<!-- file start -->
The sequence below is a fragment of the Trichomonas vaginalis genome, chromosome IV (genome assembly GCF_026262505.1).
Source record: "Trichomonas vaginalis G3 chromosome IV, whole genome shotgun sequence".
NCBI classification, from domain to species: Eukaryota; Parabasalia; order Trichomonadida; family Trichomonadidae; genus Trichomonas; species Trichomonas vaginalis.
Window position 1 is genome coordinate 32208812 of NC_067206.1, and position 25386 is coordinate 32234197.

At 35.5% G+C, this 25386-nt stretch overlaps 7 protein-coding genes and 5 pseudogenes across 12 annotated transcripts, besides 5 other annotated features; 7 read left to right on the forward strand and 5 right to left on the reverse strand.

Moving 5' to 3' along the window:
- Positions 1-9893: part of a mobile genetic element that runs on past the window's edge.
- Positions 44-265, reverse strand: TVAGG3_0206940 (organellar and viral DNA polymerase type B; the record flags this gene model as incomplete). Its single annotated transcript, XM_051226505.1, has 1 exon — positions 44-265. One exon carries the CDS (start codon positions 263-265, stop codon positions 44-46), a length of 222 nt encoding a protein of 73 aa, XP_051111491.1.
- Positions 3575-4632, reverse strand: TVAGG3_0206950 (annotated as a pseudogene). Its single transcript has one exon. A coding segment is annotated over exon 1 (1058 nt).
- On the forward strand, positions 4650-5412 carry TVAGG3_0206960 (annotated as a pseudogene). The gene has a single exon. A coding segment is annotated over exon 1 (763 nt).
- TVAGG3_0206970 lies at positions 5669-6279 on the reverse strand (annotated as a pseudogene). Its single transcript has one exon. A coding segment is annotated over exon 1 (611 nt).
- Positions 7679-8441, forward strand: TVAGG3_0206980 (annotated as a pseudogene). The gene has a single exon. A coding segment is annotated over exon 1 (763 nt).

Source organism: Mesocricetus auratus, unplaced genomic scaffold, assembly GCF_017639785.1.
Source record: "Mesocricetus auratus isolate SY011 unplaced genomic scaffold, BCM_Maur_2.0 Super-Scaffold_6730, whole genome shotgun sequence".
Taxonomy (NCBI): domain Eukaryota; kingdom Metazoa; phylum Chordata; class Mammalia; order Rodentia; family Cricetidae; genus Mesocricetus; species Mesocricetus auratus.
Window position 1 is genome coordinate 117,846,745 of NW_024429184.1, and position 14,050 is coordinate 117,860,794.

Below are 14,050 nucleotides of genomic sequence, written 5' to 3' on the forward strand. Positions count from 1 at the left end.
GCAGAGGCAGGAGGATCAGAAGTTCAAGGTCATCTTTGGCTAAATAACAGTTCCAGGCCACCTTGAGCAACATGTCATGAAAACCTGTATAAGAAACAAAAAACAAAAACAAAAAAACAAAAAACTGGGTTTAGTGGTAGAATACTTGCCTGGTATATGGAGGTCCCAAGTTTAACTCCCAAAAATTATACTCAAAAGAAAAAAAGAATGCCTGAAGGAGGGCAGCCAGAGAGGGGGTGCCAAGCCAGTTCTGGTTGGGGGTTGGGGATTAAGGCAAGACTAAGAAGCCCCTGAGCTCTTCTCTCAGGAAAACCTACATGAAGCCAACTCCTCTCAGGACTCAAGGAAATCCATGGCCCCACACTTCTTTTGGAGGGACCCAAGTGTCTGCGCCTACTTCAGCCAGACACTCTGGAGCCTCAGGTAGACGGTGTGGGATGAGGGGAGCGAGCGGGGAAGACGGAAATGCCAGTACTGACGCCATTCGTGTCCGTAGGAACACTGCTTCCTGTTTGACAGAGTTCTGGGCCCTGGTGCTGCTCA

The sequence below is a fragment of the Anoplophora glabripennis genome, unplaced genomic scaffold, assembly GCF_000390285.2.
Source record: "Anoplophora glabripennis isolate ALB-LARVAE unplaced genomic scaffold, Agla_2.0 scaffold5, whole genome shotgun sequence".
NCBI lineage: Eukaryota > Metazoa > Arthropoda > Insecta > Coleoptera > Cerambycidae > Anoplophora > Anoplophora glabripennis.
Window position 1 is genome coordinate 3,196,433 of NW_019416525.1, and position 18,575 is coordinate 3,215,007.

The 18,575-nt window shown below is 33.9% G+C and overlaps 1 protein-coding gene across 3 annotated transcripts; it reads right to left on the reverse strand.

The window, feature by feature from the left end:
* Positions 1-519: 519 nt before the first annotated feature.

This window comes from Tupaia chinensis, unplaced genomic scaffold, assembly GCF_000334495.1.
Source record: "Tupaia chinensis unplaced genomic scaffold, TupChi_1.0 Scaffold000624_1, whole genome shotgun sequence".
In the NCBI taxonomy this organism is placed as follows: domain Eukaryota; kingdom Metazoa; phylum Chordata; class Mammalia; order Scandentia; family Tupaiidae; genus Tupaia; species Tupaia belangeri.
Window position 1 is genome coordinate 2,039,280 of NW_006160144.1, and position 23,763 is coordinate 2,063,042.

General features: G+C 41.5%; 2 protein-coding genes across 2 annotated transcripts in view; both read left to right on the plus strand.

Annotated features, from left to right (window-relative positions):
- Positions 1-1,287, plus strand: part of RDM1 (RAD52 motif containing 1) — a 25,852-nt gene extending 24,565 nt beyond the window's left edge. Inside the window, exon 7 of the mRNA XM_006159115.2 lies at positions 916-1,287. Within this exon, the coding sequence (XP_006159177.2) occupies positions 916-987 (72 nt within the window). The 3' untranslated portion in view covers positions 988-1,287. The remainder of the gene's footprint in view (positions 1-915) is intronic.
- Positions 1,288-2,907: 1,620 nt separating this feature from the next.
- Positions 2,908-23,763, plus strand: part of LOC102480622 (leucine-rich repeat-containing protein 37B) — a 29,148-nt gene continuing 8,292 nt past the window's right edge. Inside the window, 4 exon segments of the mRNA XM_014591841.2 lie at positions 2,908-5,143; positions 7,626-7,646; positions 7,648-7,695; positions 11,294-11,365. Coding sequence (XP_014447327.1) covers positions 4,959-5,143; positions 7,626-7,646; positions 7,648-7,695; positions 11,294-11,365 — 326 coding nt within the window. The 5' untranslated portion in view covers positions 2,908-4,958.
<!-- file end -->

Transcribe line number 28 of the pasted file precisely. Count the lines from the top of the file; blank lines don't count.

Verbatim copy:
In the NCBI taxonomy this organism is placed as follows: domain Eukaryota; kingdom Metazoa; phylum Chordata; class Mammalia; order Scandentia; family Tupaiidae; genus Tupaia; species Tupaia belangeri.